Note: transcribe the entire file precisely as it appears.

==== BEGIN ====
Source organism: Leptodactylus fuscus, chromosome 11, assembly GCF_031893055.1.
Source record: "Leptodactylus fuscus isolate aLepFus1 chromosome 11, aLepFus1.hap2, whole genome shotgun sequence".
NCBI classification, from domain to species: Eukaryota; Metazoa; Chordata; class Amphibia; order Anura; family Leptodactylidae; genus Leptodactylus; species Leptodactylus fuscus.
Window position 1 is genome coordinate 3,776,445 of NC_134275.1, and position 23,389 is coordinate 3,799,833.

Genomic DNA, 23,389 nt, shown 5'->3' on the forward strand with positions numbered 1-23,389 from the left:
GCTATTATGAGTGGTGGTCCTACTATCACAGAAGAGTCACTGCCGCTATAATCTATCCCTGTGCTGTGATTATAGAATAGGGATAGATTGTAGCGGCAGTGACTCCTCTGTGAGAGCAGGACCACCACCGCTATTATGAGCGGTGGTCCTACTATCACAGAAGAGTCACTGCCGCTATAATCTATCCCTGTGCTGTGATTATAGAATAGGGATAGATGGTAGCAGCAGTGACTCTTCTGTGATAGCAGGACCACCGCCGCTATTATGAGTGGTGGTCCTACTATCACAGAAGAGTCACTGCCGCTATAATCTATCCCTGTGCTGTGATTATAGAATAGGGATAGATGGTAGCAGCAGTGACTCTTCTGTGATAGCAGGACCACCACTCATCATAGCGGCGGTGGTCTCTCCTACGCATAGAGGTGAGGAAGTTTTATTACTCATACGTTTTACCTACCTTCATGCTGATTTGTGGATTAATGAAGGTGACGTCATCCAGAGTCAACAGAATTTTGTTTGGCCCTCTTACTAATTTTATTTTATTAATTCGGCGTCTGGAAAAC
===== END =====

Source organism: Leptodactylus fuscus, chromosome 11, assembly GCF_031893055.1.
Source record: "Leptodactylus fuscus isolate aLepFus1 chromosome 11, aLepFus1.hap2, whole genome shotgun sequence".
NCBI classification, from domain to species: Eukaryota; Metazoa; Chordata; class Amphibia; order Anura; family Leptodactylidae; genus Leptodactylus; species Leptodactylus fuscus.
Window position 1 is genome coordinate 3,776,445 of NC_134275.1, and position 23,389 is coordinate 3,799,833.

Genomic DNA, 23,389 nt, shown 5'->3' on the forward strand with positions numbered 1-23,389 from the left:
GCTATTATGAGTGGTGGTCCTACTATCACAGAAGAGTCACTGCCGCTATAATCTATCCCTGTGCTGTGATTATAGAATAGGGATAGATTGTAGCGGCAGTGACTCCTCTGTGAGAGCAGGACCACCACCGCTATTATGAGCGGTGGTCCTACTATCACAGAAGAGTCACTGCCGCTATAATCTATCCCTGTGCTGTGATTATAGAATAGGGATAGATGGTAGCAGCAGTGACTCTTCTGTGATAGCAGGACCACCGCCGCTATTATGAGTGGTGGTCCTACTATCACAGAAGAGTCACTGCCGCTATAATCTATCCCTGTGCTGTGATTATAGAATAGGGATAGATGGTAGCAGCAGTGACTCTTCTGTGATAGCAGGACCACCACTCATCATAGCGGCGGTGGTCTCTCCTACGCATAGAGGTGAGGAAGTTTTATTACTCATACGTTTTACCTACCTTCATGCTGATTTGTGGATTAATGAAGGTGACGTCATCCAGAGTCAACAGAATTTTGTTTGGCCCTCTTACTAATTTTATTTTATTAATTCGGCGTCTGGAAAAC